Xylitol poisoning in dogs

Do you use peanut butter to disguise pills for your dog, or have sugar free gum lying around?  Well, beware! Xylitol, a common sugar substitute, is potentially lethal to dogs!

Xylitol can be found in many sugar-free foods such as gum, nut butter, protein bars, jellies and also in oral hygiene products like toothpaste and mouthwash.

 

Two deadly effects of Xylitol are:

1. Hypoglycaemia

The plummeting blood sugar levels lead to symptoms that can begin with vomiting and progress to incoordination, collapse and seizures.

These symptoms can begin within 30 minutes of ingestion and can last for 12 hours or more. As xylitol can be absorbed slowly symptoms may not begin until 12 hours after it was eaten and last up to 24 hours.

The dose of xylitol that can cause this hypoglycaemia is as low as 0.075-0.1gram/kg.

Chewing gum can have variable amounts of xylitol depending on the flavor. A small dog can easily be poisoned by a single stick of gum.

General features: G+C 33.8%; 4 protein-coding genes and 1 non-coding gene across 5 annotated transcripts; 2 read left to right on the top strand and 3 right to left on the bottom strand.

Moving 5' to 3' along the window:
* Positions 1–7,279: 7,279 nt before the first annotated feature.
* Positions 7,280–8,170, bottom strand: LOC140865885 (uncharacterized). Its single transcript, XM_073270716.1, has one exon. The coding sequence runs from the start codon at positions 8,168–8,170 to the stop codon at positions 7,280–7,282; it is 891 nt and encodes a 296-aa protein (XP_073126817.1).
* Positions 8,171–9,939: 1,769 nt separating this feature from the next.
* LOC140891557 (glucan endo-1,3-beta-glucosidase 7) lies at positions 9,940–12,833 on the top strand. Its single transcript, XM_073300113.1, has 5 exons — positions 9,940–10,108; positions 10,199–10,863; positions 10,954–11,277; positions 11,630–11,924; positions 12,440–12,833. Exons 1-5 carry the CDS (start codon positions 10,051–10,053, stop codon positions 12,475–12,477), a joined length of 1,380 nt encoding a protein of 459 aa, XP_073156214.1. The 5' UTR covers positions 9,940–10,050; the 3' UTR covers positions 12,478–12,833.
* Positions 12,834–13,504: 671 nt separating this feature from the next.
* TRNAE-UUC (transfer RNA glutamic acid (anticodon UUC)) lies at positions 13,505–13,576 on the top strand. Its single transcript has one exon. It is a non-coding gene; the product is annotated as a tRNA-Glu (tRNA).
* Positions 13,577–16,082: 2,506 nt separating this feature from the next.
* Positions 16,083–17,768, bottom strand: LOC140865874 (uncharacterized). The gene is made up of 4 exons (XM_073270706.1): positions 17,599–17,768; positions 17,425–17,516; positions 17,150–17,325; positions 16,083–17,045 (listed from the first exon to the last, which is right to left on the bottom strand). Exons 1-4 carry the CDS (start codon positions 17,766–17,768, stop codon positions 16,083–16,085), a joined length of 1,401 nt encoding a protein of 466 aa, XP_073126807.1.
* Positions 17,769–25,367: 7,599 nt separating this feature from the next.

2. Destruction of liver tissue

How this destruction happens remains unknown but the dose of xylitol required to cause this is much higher than the dose causing low blood sugar.

Signs take longer to show up (typically 8-12 hours but can be 12-72 hours) and surprisingly not all dogs who have liver destruction will have had hypoglycaemia first.

A lucky dog will have only temporary illness but complete liver failure can result leading to internal haemorrhage and death.

 

Xylitol containing mouthwashes for pets are safe providing the correct dose is used for the smallest dog in the house, the dog is not drinking excessively due to medication or disease, and does not drink the undiluted product.

So, keep your sugar free products out of the reach of your dogs if they contain xylitol!

 

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